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Without a doubt this is the most commonly encountered serpent when I’m on my outings in California. Here’s one of several that I found this week while visiting The Golden State.

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This reptile is highly variable in appearance, with the colors between its yellow stripes brown or olive, with a pattern of dark spots, intermixed with a suffusion of red, orange or rust coloring.

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It inhabits a range of ecosystems and elevations – I have found it at sea level as well as at the top of the Santa Cruz Mountains.

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Despite its subspecies name terrestris, it is often found near water. Open sections of conifer forests, fields, foothills and along creeks and at the edges of ponds are some of the spots where I’ve found them.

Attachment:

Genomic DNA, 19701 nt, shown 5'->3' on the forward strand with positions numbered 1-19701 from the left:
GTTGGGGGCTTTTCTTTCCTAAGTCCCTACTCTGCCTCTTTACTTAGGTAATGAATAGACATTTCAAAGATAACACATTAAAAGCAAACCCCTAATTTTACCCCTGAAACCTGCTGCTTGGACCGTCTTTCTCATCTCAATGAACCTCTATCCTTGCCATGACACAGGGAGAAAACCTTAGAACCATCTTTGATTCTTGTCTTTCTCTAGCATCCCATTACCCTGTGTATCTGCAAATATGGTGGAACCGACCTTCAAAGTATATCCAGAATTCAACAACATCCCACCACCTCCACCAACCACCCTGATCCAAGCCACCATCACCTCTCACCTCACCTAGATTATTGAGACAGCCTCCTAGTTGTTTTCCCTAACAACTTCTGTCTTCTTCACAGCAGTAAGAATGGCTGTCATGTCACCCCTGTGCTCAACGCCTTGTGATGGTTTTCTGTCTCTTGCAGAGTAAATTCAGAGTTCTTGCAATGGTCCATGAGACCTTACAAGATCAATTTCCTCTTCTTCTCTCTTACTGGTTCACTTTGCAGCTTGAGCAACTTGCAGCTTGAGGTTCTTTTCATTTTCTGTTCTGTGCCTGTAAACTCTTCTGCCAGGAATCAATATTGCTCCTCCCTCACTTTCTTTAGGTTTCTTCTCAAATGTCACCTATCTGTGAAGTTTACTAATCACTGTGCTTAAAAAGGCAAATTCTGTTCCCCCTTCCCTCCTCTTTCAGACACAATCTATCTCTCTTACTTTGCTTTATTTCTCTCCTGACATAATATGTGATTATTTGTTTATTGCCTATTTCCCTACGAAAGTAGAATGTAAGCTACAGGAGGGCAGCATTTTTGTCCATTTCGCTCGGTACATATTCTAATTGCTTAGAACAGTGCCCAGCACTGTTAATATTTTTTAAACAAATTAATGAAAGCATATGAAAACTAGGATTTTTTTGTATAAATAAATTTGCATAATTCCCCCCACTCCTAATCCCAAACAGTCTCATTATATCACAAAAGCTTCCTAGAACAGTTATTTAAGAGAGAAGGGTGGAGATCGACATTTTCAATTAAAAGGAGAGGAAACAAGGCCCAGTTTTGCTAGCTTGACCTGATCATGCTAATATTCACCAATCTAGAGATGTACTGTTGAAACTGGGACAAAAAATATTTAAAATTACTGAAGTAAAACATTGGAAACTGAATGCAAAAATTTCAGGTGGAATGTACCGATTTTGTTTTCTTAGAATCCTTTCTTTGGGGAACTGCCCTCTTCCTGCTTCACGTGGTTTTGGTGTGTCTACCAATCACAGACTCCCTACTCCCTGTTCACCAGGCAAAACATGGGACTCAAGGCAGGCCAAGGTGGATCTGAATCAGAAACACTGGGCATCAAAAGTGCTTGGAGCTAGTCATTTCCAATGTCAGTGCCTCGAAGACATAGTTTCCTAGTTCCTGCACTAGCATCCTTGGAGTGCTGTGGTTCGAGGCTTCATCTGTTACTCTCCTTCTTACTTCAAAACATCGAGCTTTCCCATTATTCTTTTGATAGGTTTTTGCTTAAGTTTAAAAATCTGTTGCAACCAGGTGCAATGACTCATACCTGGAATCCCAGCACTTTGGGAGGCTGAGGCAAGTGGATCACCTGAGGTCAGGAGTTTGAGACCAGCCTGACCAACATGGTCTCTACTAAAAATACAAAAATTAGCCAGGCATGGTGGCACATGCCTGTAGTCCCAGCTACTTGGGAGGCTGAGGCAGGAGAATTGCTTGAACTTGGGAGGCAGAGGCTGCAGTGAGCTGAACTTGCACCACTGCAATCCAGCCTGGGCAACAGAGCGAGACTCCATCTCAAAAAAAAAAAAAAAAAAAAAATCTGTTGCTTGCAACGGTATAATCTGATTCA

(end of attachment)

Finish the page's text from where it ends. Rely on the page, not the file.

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Reflecting the diversity of habitats frequented by these snakes, a wide variety of foods are eaten, including fish, amphibians, leeches, slugs, earthworms, lizards, snakes, small mammals and birds.

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This snake occurs in a narrow coastal strip from the southern part of California up until southern Oregon; hence the common name “Coast Garter Snake.”

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Like other Garter Snakes in the United States, this species gives birth to live young in mid to late Summer.

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Though commonplace, I enjoy seeing this classic feeding generalist that is adaptable to take advantage of they variety of prey that exists in California’s highly variable climatic conditions.